At my organization, we're required to use different kerberos principals when authenticating for sudo than for other types of auth, such as logging in. For instance, my regular (login) principal might be called foobar@DOMAIN, whereas my sudo principal is called foobar/sudo@DOMAIN. In the past, we've met this requirement by building our own sudo with the --with-kerb5 and --enable-kerb5-instance=sudo flags set at build time. This means that our version of sudo hooks directly into kerberos, never using the PAM stack at all.

We're trying to see if we can meet the split-principal requirement without building and distributing our own build of sudo. My question is: Is this possible, and if so, how?

Using the standard RHEL 6/7 sudo package, I can't use the --with-kerb5 build-time option; I have to use PAM as my authentication stack. That means I must use pam_krb5. With pam_krb5, I've noticed that I can map usernames to principal names in /etc/krb5.conf using the appdefaults/pam/mappings configuration option. This gets me partway there, as it enables me to map a username of foobar to a principal name of foobar/sudo. However, from what I can tell, there's no way to set mappings per application (kerberos sees PAM as a single application, no matter which application is invoking the PAM stack), meaning the mapping applies to any applications that use pam_krb5 in their PAM configuration. So I can get the system to use the sudo principals for both sudo and login, or login principals for both, but I can't get the system to use sudo principals for sudo and login principals for login.

Any ideas? Or am I stuck with having to build & distribute a custom sudo?

1 Answer 1


This is not a complete answer, but I wonder if you could accomplish this using SSSD.

The pam_sss module lets you restrict a service to only considering particular domains in /etc/sssd/sssd.conf. From pam_sss(8):


Allows the administrator to restrict the domains a particular PAM service is allowed to authenticate against. The format is a comma-separated list of SSSD domain names, as specified in the sssd.conf file.

In theory, you could have two domains both pointing at the same upstream authentication environment, but with different rules for mapping users to principals.

Unfortunately, it looks like SSSD only supports static mappings of usernames to principal names, which doesn't scale very well.


It also looks like more recent versions of the pam_krb5 module support an alt_auth_map option that does exactly what you want. That is, in /etc/pam.d/sudo, I can do this:

auth    required    pam_krb5.so alt_auth_map=%s/sudo only_alt_auth

...and now sudo will always use the <username>/sudo principal for authentication.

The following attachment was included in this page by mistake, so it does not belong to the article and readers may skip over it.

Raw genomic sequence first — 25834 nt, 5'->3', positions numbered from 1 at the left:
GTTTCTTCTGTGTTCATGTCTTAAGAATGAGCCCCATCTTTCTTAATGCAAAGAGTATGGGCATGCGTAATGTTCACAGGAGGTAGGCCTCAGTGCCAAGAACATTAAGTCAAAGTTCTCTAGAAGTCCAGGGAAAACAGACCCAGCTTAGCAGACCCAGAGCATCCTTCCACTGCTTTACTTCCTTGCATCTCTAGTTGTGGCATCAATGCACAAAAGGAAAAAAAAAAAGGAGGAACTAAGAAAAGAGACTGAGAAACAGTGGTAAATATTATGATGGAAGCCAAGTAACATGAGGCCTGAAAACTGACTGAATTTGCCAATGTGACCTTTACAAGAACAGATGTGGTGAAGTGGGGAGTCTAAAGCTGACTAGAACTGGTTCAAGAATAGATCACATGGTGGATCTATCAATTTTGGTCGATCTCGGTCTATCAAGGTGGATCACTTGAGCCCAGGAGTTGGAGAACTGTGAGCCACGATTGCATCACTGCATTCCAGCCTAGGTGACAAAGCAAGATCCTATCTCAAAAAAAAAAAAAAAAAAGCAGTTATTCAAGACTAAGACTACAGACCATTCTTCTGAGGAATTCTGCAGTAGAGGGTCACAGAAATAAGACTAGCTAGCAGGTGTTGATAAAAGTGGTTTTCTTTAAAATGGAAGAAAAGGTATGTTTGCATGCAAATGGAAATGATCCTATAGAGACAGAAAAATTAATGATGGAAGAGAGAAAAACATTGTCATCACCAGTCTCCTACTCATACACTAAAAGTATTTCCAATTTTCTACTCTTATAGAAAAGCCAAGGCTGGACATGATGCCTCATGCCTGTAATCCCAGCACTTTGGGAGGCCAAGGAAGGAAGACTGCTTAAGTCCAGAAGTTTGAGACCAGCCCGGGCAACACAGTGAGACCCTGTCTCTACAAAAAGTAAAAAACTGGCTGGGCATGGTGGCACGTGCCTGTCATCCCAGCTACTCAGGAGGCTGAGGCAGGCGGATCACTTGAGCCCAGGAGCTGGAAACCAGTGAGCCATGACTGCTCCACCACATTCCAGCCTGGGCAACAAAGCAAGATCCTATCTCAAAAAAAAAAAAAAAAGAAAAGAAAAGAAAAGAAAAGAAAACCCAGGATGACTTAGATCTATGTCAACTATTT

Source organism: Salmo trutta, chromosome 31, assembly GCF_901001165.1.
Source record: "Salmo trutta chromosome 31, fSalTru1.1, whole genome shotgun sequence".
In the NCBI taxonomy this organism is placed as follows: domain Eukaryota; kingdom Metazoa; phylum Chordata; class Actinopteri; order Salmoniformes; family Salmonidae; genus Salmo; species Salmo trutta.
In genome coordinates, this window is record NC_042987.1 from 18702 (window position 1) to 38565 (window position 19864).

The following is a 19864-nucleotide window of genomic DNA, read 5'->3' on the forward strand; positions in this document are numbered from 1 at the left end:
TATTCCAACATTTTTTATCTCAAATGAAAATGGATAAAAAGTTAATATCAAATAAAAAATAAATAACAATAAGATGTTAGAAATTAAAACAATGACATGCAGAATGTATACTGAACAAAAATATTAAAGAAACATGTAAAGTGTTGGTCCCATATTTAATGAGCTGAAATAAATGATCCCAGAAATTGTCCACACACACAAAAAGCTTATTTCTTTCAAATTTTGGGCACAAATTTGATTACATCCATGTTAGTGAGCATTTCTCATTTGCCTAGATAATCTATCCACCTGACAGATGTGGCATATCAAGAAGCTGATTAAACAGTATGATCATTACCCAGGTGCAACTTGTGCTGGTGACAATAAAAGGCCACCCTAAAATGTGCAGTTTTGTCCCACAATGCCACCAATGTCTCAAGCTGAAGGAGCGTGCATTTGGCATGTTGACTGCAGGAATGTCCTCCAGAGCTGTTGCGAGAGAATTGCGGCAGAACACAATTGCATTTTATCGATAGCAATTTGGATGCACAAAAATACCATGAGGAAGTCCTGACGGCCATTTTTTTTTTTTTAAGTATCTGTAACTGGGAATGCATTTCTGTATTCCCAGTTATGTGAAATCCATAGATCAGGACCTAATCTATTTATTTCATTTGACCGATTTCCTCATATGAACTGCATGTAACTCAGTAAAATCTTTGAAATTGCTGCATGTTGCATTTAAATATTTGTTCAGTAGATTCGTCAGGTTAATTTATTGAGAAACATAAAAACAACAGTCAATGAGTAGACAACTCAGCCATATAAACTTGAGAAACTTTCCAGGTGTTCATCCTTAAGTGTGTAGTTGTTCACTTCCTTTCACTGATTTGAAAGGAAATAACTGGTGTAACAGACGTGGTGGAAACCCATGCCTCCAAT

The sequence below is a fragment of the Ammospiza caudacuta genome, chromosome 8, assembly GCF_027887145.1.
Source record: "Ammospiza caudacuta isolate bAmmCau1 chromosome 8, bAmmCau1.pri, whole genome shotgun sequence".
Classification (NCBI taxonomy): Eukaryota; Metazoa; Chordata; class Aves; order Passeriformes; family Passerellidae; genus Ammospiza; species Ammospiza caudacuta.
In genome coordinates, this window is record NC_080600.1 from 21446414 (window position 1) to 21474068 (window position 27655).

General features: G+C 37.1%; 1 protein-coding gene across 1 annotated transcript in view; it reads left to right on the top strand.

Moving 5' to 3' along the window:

This version of pam-krb5 is distributed with Ubuntu, but presumably one could build an rpm and install it on your systems without too much fuss.

  • I can configure pam_krb5 to restrict a service to a particular domain as well, so I'm not sure I'm buying anything by using pam_sssd. And I'm not sure if I can do custom mappings on a per-domain level (I inferred from my reading of the man page that mappings is a global configuration option). I like this idea, though. I'll look into it and see if it leads anywhere.
    – jayhendren
    Jul 28, 2015 at 6:20
  • So, "SSSD domain" != "Kerberos domain". An SSSD "domain" basically means "a section of the configuration file", and you can have multiple domains pointing at the same Kerberos domain. This is different from what you can do with pam_krb5. User <-> principal mappings are definitely not global options (they are per SSSD domain). I don't know for certain it will work, but I think it might.
    – larsks
    Jul 28, 2015 at 11:09
  • Oh, I see what you're saying now. I read too quickly and I thought you meant using SSSD to restrict a service to a particular Kerb domain. This sounds promising.
    – jayhendren
    Jul 28, 2015 at 15:30
  • Hmmm, looks like I may be able to perform dynamic mapping using the full_name_format option in a domain block of sssd.conf (I'm looking at a man page on RHEL 6.7). Where were you seeing that SSSD only supports static mappings?
    – jayhendren
    Jul 28, 2015 at 16:40
  • 1
    I ended up solving my problem. Basically, the approach that I'm using is to "proxy" kerberos through pam_sss for one service (login) and use pam_krb5 directly for another service (sudo). This way I can use different appdefaults sections for the two services and take advantage of separate mappings attributes for each service. I'll write up my solution and add it to your answer tomorrow.
    – jayhendren
    Jul 28, 2015 at 22:32

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